Renault goes Alaskan with pickup truck concept
Renault isn't wasting time working its way into the pickup truck market. A few months after showing its first pickup truck, it's previewing a 1-tonne global pickup that it will launch in the first half of next year. The sporty Alaskan concept is ready for work, recreation and everyday driving.
Renault calls itself the number one light commercial vehicle brand in Europe, and pickups will play an important new role in its effort to become a global power. In June, the automaker introduced its first pickup truck, a South American-market production model developed from the Duster Oroch concept. Renault flipped the script on the old formula of pickup truck-based SUV by basing the pickup on the Renault/Dacia Duster SUV platform.
The new global model, a larger 1-tonne pickup previewed by the Alaskan concept, will extend Renault's pickup presence out of South America, helping it grab a piece of a worldwide pickup segment it identifies as 1/3 of the light commercial vehicle market.
The forthcoming production truck won't look exactly like the Alaskan concept, which has that raw concept car glow to it – as Renault calls it, "a head turner". Like what happened when the 2014 Duster Oroch concept moved to production, next year's Alaskan-based production truck is sure to change into a more conservative set of clothes, likely losing its conceptual front-end design, centrally mounted exhaust, and blue and yellow highlights.
What Renualt says will carry over to production is the concept's dimensions. Much like the Duster Oroch – both the concept and production truck – the Alaskan has a curvy, swept back shape, an alternative to the square, boxy pickup standard of other markets. It also brings a new set of strongly defined wheel arches to the styling table.
“The styling of the Alaskan Concept sticks to the rules of the pickup segment, including impressive dimensions and a visual sense of power and robustness," explains Laurens van den Acker, senior vice president of corporate design. "At the same time, we have dialed in specific Renault cues in the form of an attractive, status-enhancing front-end design."
Renault highlights versatility on its concept pickup design, showing how the truck is optimized for leisure, business and everyday commuting. It worked with Swedish camera manufacturer Hasselblad to create a truck around a hypothetical freelance photographer named Paul and his time spent working, playing and cruising with friends.
Paul takes advantage of the Alaskan's bed and tie-down tracks and side cargo boxes when on photography gigs and when adventuring with his mountain bike, camping gear or skis. When relaxing around town with his friends, Paul is happy to have a five-passenger cab and a stylish pickup that feels as comfortable at the valet parking stop as it does in a foot of mud. Or something like that.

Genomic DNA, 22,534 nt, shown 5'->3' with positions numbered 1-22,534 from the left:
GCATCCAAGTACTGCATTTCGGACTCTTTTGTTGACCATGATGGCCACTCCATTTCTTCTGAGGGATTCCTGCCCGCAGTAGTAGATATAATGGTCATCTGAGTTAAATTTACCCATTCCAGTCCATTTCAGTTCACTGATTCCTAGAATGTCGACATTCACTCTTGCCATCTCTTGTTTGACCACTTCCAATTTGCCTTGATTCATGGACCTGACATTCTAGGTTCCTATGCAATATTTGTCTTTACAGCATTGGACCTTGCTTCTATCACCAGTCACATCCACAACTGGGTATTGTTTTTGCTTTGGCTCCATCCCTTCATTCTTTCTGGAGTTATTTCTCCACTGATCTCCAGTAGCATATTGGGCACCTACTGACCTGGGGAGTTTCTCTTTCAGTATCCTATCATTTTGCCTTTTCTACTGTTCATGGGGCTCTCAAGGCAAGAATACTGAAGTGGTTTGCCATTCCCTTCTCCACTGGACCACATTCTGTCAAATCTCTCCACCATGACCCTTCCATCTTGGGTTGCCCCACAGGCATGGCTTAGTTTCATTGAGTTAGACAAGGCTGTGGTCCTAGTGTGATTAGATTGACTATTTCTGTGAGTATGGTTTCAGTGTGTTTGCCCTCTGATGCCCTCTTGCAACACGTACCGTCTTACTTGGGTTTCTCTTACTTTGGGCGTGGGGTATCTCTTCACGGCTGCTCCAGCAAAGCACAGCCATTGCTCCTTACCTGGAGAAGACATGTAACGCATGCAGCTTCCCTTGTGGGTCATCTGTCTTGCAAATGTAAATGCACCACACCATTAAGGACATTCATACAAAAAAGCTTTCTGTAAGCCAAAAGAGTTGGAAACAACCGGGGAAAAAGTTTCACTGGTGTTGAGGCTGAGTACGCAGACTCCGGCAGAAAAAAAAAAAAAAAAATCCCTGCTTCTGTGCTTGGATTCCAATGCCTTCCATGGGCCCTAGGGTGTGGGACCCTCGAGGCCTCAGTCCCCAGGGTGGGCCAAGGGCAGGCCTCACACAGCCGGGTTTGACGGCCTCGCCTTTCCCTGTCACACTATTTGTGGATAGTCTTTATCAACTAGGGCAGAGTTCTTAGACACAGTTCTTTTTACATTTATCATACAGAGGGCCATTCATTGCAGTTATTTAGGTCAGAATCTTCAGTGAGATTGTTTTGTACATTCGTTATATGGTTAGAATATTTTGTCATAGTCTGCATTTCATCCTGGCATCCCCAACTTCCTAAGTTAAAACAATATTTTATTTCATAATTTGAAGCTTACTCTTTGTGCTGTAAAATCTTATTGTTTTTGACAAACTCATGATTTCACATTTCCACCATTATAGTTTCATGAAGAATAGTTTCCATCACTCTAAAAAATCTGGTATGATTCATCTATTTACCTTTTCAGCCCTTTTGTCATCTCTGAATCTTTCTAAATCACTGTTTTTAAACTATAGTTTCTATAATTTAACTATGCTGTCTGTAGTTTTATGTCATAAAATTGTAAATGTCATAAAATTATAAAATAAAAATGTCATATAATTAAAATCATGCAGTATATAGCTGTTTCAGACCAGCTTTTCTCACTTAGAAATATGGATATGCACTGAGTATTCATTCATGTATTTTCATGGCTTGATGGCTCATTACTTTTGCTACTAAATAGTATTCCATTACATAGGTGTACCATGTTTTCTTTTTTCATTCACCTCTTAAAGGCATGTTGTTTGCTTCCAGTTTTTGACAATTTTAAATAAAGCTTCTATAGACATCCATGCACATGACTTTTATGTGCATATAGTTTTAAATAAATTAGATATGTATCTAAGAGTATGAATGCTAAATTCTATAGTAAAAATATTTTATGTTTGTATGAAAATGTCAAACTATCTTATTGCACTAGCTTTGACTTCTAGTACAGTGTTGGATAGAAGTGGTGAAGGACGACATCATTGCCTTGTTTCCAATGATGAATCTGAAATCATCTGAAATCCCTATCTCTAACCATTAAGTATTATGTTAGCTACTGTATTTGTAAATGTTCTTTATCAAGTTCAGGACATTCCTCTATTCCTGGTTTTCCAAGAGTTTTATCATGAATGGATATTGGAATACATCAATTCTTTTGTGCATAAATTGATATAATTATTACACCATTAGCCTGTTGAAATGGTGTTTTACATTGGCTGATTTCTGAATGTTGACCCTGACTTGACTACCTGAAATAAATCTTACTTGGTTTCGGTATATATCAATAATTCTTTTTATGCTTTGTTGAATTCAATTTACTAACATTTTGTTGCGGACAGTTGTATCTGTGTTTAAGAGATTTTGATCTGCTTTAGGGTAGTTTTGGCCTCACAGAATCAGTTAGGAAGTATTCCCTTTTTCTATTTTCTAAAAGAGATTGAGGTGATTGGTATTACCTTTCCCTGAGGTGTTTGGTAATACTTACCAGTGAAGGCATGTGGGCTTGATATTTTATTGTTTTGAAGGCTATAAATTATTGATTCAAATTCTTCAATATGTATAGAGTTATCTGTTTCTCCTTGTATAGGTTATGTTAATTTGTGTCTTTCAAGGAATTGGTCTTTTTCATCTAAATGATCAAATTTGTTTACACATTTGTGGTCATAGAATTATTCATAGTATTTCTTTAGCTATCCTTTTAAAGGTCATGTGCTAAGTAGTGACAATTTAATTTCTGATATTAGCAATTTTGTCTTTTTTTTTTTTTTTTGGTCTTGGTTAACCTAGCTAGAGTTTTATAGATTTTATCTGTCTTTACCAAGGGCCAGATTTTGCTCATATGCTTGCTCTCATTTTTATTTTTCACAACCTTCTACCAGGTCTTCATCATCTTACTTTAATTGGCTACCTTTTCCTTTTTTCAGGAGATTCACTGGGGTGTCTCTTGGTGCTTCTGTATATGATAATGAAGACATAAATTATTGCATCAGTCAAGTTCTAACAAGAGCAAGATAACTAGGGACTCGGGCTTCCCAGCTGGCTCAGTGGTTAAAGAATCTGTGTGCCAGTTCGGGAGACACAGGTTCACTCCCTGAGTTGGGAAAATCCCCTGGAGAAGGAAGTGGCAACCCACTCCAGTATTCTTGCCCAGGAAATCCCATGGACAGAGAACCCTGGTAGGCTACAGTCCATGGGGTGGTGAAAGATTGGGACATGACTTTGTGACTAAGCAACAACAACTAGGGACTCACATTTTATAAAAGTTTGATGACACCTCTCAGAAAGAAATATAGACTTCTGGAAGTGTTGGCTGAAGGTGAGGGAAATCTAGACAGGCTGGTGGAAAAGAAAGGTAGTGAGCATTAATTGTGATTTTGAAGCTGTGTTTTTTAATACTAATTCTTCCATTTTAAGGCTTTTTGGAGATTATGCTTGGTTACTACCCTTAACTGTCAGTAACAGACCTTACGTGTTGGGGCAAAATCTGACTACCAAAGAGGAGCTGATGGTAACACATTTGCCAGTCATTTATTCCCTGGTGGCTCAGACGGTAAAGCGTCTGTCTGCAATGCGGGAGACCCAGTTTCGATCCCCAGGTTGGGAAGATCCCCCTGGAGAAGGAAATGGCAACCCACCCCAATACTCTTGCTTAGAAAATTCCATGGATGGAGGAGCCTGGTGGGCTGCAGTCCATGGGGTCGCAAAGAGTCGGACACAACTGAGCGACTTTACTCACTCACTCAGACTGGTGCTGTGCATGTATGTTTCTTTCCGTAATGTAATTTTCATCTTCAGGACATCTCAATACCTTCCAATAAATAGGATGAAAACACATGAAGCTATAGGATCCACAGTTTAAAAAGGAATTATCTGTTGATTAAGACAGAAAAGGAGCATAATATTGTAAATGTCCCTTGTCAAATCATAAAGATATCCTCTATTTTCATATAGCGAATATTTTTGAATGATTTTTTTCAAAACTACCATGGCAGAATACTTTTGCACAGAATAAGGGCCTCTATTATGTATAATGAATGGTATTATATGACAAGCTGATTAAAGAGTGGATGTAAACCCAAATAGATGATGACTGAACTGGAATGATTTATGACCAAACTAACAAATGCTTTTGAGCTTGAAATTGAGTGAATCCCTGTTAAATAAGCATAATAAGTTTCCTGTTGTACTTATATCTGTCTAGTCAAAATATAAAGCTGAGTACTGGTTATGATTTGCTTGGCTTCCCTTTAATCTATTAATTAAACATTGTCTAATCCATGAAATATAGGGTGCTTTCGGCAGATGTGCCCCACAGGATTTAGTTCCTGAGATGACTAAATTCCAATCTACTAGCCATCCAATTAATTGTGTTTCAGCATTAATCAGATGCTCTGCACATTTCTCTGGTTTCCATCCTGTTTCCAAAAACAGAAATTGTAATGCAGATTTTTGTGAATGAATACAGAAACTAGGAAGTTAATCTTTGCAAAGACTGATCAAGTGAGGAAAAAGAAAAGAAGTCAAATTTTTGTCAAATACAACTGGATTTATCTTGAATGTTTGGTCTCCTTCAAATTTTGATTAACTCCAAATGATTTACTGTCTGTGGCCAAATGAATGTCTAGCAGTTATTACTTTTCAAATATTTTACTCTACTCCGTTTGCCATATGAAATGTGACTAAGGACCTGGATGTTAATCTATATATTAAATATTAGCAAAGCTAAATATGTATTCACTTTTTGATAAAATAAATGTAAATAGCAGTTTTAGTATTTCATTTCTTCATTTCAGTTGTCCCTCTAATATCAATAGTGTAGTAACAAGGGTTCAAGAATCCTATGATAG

We're not so sure Renault needed the whole Paul the Photographer yarn to illustrate the straightforward concept of a work/play/commuting truck, but there is at least one concrete fruit from the Renault-Hasselblad partnership. Mounted within its side mirror housing, the Alaskan carries a camera meant to capture continuous footage of the passing landscape. This feature is similar to the action cams that were integrated into the 2014 Duster Oroch concept. We'll assume Paul is going to take a few road trips down scenic, empty roads and not just spend his time stuck in highway traffic.
Oddly, Renault's rather detailed press kit about the Alaskan and its LCV strategy in general doesn't address the concept's most striking feature: that box atop its roof. At first we thought it was a cargo box, but a closer look shows that it's more of an electrical component with top-mounted solar panel, antenna (Wi-Fi?) and integrated LED lighting up front. Perhaps Renault will explain it at the truck's Frankfurt Motor Show debut – we don't expect the automaker to ignore it twice, but It's obviously just show car jewelry, so who knows.
The Alaskan concept's 21-in wheels are powered by a twin-turbo four-cylinder engine, with a small turbo aiding low-rev acceleration and a larger one for higher engine speeds. Renault promises best in class fuel economy.
Renault will develop the production 1-tonne pickup and reveal it in the first half of next year. Nissan will donate some parts from its new NP300 Navara, with which the Alaskan shares a very similar look. Expect the new Renault to have the concept's multi-use focus and come in a variety of body and powertrain options.